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Frictional unemployment is a type of unemployment which occurs naturally in even the highest performing economies. In fact, this type of unemployment is often viewed as beneficial to workers and the economy. The existence of frictional unemployment and the closely related structural employment mean that the unemployment rate in a nation will never drop all the way to zero.
Any time someone is between jobs, this is considered frictional unemployment. Some common examples include college graduates seeking their first jobs, craftspeople who are laid off between projects, and people who quit their jobs to relocate or to seek out better employment. These individuals are usually prepared for their brief periods of unemployment, and they do not stay unemployed for very long as long as the economy and the job market are stable.
This type of unemployment is beneficial because it encourages people to seek out the jobs for which they are best suited, while giving companies the option to find the best employees. Without frictional unemployment, people would stay in the same jobs for life, creating a very static system which would tend to suppress innovation, and make it difficult for companies to seek out new employees who could provide useful skills and ideas in the workplace.
The frictional unemployment rate can fluctuate, depending on the time of year and economic circumstances. In college towns, for example, the rate is often very high in June, when students have just graduated and started looking for work. In rural areas, the rate may be higher in the winter months, when jobs in construction and agriculture are not as readily available, and people have wrapped up major projects which might require temporary labor.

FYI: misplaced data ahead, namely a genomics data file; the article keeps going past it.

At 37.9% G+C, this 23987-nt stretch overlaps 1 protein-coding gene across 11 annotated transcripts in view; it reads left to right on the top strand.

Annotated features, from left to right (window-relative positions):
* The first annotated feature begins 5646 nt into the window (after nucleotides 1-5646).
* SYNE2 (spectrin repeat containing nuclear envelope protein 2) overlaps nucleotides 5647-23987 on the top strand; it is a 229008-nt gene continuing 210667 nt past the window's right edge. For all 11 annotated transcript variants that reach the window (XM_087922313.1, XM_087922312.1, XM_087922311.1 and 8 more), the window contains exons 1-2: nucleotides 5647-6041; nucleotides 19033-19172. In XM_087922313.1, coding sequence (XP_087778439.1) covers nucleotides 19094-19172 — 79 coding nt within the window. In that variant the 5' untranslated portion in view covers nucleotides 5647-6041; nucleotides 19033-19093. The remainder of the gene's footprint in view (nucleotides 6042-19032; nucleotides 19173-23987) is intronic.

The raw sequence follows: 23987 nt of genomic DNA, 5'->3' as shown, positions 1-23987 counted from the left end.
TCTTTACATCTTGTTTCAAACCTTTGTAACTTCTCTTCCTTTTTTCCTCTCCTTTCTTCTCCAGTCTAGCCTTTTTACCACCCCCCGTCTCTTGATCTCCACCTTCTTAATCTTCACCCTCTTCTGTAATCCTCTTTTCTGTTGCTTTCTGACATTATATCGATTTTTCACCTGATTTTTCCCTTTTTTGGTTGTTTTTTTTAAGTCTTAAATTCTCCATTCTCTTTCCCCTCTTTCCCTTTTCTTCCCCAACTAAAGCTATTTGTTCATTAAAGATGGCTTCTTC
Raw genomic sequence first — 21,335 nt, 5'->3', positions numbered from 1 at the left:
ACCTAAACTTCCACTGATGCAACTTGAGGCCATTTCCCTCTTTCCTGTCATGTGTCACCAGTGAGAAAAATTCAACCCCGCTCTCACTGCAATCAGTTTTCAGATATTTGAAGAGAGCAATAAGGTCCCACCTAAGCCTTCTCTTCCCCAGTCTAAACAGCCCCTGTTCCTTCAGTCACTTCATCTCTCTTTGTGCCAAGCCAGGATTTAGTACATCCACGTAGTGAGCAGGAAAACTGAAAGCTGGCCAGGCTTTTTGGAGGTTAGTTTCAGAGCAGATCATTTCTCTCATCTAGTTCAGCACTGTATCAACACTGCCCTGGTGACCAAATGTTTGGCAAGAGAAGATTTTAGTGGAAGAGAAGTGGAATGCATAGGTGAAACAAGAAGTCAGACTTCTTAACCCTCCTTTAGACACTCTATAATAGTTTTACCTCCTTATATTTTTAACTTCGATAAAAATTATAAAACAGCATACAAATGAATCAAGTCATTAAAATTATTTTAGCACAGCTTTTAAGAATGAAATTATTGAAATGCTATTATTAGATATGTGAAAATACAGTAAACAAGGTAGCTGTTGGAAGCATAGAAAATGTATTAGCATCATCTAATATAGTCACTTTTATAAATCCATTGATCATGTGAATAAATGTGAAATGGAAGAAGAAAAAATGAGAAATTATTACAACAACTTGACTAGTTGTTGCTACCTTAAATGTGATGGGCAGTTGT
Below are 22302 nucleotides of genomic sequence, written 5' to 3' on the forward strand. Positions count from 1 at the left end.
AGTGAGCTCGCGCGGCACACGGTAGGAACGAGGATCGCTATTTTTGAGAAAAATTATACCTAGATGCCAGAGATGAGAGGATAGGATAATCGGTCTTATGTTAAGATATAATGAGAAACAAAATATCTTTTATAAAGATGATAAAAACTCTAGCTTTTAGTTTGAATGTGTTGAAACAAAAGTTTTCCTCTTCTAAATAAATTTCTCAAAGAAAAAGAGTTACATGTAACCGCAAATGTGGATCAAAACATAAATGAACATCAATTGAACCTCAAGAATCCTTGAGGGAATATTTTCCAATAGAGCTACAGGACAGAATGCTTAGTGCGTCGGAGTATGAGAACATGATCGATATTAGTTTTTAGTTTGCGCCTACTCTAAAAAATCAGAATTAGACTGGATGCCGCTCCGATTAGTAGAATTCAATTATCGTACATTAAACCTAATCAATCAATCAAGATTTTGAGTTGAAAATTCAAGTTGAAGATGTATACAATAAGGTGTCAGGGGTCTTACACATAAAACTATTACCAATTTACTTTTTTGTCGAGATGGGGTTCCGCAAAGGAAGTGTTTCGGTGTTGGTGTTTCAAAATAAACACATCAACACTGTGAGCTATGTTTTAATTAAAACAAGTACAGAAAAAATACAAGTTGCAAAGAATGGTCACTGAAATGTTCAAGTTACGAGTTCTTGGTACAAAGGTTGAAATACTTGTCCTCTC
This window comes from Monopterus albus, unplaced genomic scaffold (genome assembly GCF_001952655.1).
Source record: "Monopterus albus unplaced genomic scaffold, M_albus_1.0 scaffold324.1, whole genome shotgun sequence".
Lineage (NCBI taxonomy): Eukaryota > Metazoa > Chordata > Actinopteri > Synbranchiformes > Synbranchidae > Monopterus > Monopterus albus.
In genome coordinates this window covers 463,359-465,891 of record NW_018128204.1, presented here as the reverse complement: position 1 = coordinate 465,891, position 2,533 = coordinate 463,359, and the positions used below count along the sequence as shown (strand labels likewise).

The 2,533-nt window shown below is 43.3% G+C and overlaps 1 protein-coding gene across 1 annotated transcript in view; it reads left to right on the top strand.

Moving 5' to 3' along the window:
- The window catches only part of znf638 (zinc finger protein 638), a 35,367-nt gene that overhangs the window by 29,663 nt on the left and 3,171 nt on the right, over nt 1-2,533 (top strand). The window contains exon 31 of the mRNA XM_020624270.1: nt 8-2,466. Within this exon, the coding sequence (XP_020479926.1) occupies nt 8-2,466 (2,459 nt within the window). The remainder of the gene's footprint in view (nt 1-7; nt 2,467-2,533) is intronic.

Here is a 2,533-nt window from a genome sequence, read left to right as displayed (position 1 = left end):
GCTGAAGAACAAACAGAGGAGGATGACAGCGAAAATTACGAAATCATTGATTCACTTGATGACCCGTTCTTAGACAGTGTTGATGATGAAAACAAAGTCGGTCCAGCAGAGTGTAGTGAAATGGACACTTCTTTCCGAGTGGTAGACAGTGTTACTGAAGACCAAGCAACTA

People can prolong periods of frictional unemployment by holding out for the right or ideal job. Individuals who can wait are often encouraged to do this so that they end up in a job which will provide opportunities for advancement and improvement, rather than in a position which they will abandon as soon as they can find a better opportunity.
Frictional unemployment can become closely tied with structural unemployment, a situation characterized by a mismatch between available employees and available jobs. In structural unemployment, a surplus of a particular skill set or type of employee arises, and not all of these individuals can find work. One of the most famous examples of structural unemployment is the wave of highly skilled but unemployed technology professionals which appeared after the tech bubble of the 1990s.
What would you say some examples of frictional unemployment might be from the last ten years? How does the frictional unemployment rate compare now as to, say, the mid-90s?
Thanks for this article -- I'm glad how you mentioned the correlations between frictional and structural unemployment.
I was wondering, though, if structural unemployment was considered to be as beneficial to the market as frictional unemployment is.
Every definition of frictional unemployment that I can find doesn't really address the issue, if they even make a mention of structural unemployment at all.
Also, I was wondering about long-term frictional unemployment. Does the term to refer to the frictionally unemployed still apply when they go for long periods of time without finding work, like many college graduates in today's economy?
Thank you for the information.
Why is it called frictional unemployment? I don't really get the frictional part -- where's the friction?
Also, are those who are unemployed because of this reason -- students, craftspeople, etc, are they called "frictionally unemployed" or are they just straight up unemployed?
Thanks -- I've been looking for a quick way to define frictional unemployment, and this totally helped me get my definition.
Very helpful article.
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